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In keeping with the rules of this site, please only look at the items which are obviously antique artillery and do not open the others, this museum has a fantastic collection but I don't have a way to delete the items which are not antique. There are some antique pieces pictured on this site which are unique to put it mildly. There with some with oval bores, some with rectangular bores, there's a rotating muzzle-loading mortar with 68 (or whatever) bronze barrels, there's....


http://xenophon-mil.org/rusarmy/artymuseum/arttbl.htm
 

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If you read through the listing, you will notice some of their cannon described as "1-Pud", etc. A Pud (or pood) is a pre-communist weight measure equal to 36.11 lbs. So a 1 pud gun is virtually a 36 pounder which is about 6.5" in diameter. 2 pud is about 8.15" diameter.
 

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I saw another cannon there listed as "12-funt."

From what I can find on the web, 'funt' is a Slovenian word for the Russian artillery pound.

1 funt = 115 zolotniks = 490.5 gram = 1.081 lb.

So, if I have my figures right, a 12-funt cannon would be approximately a 13-pounder.
 

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GGaskill said:
A Pud (or pood) is a pre-communist weight measure equal to 36.11 lbs.
Yikes, here's a 30-pud bronze mortar made in 1605.

30 x 36.11 = 1083.3 pounds!

Bore diameter is 543 mm (21.377"), weight is 1813 kg (4217.438 lb.).

30-pud siege mortar
 

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Cannonmn, now that's a ton of cool pics!!! for a moment i had a vision of building a 44 shot golf ball mortar system, But, i'll probably just build the hand crank stone bow in golf ball size. Could be fun i guess, and it's mostly all wood ;D ;D ;D
 

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NO, Wait, there's hope! i can build that cool looking 6-funt bronze mortar model 1707 on tripod.......well, i know my little lathe could handle a 1-funt size one! hey, and the tripod is mostly all wood too ;D ;D ;D
 

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Very interesting pictures. I didn't know that square (and other non-round shapes) cannons existed. How were they bored?
 

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>How were they bored?

The really old ones were cast on a square (or whatever) cross-section core.

Later ones (post-1800 anyway) probably had a central hole drilled, then used a type of chamfer that had a reciprocal cutting stroke. Just a guess, but I'm not sure how else you'd do it.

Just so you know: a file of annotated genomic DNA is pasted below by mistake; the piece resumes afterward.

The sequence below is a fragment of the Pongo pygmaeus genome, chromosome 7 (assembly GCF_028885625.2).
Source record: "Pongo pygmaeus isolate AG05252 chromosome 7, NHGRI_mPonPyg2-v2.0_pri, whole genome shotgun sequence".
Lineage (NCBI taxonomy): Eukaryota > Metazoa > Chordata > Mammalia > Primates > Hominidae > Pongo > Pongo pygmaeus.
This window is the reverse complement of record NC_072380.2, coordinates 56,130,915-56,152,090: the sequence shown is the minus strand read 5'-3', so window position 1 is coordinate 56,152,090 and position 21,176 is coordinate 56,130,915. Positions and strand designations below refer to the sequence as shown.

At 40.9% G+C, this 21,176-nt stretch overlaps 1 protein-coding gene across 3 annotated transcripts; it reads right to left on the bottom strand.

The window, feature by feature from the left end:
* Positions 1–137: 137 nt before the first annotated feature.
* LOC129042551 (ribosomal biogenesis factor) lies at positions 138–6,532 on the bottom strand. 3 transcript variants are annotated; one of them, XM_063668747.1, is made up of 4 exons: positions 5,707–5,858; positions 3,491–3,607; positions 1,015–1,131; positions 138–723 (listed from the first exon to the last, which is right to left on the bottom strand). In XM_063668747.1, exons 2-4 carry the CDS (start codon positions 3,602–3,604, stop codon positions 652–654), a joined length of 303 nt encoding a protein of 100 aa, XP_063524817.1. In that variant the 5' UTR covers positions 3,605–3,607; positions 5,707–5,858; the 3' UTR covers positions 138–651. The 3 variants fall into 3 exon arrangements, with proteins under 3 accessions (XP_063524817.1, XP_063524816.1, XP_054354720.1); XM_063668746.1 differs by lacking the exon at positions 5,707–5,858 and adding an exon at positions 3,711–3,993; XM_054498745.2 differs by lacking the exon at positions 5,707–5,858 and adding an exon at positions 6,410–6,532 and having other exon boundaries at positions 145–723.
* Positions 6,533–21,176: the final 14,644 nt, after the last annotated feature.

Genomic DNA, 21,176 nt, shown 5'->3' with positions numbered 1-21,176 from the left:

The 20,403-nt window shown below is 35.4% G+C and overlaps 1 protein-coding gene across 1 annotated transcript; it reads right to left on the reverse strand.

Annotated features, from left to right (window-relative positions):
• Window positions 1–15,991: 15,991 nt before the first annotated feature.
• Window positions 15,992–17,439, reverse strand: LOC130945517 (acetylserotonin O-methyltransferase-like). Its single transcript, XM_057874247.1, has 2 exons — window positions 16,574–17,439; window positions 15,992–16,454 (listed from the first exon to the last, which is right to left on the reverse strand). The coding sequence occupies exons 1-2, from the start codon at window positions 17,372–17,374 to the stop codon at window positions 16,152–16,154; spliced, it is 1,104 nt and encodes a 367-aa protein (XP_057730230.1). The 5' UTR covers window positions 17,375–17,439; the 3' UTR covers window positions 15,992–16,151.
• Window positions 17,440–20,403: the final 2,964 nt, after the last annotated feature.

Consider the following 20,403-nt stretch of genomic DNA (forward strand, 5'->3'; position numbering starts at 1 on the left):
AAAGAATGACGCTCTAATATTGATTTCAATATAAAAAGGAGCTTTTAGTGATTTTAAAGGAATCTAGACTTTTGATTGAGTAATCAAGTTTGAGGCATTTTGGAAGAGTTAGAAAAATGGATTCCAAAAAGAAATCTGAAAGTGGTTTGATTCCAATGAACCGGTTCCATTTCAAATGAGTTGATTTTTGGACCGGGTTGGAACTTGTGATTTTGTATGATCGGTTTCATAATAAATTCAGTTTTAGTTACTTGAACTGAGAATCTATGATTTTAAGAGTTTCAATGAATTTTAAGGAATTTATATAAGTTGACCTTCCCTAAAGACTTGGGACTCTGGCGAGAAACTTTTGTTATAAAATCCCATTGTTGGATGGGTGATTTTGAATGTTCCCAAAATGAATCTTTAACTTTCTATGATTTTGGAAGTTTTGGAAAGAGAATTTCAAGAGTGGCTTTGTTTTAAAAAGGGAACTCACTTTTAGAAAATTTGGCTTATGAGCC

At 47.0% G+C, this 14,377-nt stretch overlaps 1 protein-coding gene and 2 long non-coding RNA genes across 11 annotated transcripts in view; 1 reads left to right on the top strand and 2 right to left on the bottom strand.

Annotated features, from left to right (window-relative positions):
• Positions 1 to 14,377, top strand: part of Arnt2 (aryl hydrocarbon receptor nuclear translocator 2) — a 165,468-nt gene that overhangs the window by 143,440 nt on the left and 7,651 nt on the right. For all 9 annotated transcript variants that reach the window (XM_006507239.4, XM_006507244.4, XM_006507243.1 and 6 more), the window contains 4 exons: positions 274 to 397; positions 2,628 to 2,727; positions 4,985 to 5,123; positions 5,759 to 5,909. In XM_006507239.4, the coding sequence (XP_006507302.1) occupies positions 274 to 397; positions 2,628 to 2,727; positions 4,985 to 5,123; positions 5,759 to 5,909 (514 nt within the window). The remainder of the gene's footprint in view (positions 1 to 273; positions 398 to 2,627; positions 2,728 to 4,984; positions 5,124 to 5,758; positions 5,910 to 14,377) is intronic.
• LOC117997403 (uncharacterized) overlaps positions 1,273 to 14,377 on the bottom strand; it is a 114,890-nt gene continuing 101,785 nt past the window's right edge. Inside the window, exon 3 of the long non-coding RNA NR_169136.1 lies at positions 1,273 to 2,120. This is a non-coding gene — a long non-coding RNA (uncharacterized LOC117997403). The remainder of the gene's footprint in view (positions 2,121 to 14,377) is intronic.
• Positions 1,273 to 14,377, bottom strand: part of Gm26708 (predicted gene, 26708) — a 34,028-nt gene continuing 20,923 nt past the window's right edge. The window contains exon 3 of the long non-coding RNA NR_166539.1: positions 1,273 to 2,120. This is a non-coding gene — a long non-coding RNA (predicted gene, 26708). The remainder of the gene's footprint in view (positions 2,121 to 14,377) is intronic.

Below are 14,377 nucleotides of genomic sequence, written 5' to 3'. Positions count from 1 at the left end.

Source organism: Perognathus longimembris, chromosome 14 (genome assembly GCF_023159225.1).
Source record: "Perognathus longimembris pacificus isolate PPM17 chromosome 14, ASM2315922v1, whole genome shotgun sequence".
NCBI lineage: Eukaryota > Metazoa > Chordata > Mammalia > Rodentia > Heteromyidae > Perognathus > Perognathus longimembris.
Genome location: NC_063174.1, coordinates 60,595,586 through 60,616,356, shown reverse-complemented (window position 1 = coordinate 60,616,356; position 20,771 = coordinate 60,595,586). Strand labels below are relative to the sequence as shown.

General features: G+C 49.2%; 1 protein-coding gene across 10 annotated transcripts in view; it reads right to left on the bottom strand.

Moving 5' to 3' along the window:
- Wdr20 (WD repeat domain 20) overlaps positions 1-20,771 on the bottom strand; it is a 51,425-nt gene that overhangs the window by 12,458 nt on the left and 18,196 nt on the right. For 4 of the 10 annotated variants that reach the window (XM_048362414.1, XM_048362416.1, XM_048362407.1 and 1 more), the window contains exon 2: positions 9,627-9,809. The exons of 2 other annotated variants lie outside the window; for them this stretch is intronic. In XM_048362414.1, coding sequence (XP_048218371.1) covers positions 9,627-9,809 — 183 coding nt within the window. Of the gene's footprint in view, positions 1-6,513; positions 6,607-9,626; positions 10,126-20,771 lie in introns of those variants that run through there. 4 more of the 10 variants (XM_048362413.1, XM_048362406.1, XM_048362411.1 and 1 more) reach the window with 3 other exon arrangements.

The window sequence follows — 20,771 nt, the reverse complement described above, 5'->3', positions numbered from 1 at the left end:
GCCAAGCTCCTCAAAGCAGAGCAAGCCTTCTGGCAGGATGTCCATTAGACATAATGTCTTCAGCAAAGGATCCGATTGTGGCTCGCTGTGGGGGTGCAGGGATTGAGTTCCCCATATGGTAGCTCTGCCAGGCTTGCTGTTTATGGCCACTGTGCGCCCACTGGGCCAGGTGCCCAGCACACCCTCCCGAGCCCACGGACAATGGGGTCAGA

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Discussion Starter #10
I bet Mike and Tracy could make a working scale model of that rotary mortar system over their lunch hour.
 

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Actually, we were so impressed with that particular battlefield terror, that we already have our version on the drawing board. We will probably build this one full size, however, because the size of the projectiles looks to be the smallest effective diameter for that particular use. Mike is even enthusiastic about this future project. He said, "Imagine the crowds you could draw at one of the nearby machine gun and cannon shoots as you set-up your Russian Rotary Mortar!!" We would probably add a deflector shield in the area of the trail to protect the fearless gunner!!! Maybe a retirement project, we'll see. ;) ;) ;) ;) ;)

What a great museum. Thanks for that link!

Mike and Tracy
 

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>Imagine the crowds you could draw at one of the nearby machine gun and cannon shoots as you set-up your Russian Rotary Mortar

Then I guess I'd have to call that thing the "Russian Roulette Wheel!"
 

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A couple of observations/questions about the rotary mortar. Seems like a low angle for a mortar, wonder how they changed the elevation? Normally when you load a mortar you do it without a patch or sabot, but if you didn't with this gun the shells would roll out on the low side of the wheel. I wonder how long it took to load, and how did they fire it without having a chain fire? My guess is that this wasn't too effective or there would have been more of them. You are right Mike and Tracy, it would draw a crowd.
 

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cannonmn said:
The really old ones were cast on a square (or whatever) cross-section core.

Later ones (post-1800 anyway) probably had a central hole drilled, then used a type of chamfer that had a reciprocal cutting stroke. Just a guess, but I'm not sure how else you'd do it.
What did they use as the core?

And how were cannons bored in the 18 and 19 centuries when no modern equipment existed? From what materials where the drill bits made?
 

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What did they use as the core?

And how were cannons bored in the 18 and 19 centuries when no modern equipment existed? From what materials where the drill bits made?
The core could be wood covered with horse dung and straw to make it smoother and more heat-resistant.

Lathes go way back. By 1750 or so, some countries were requiring all cannons to be cast solid then bored out with boring machines. There are pix you can get on the web of vertical and horizontal gang-boring machines that bored many cannons at once by animal or water power, and those existed well prior to 1800. By about 1780, all civilized countries that I know of were requiring guns to be cast solid then be bored out, since they all had the proper machinery by then.
 
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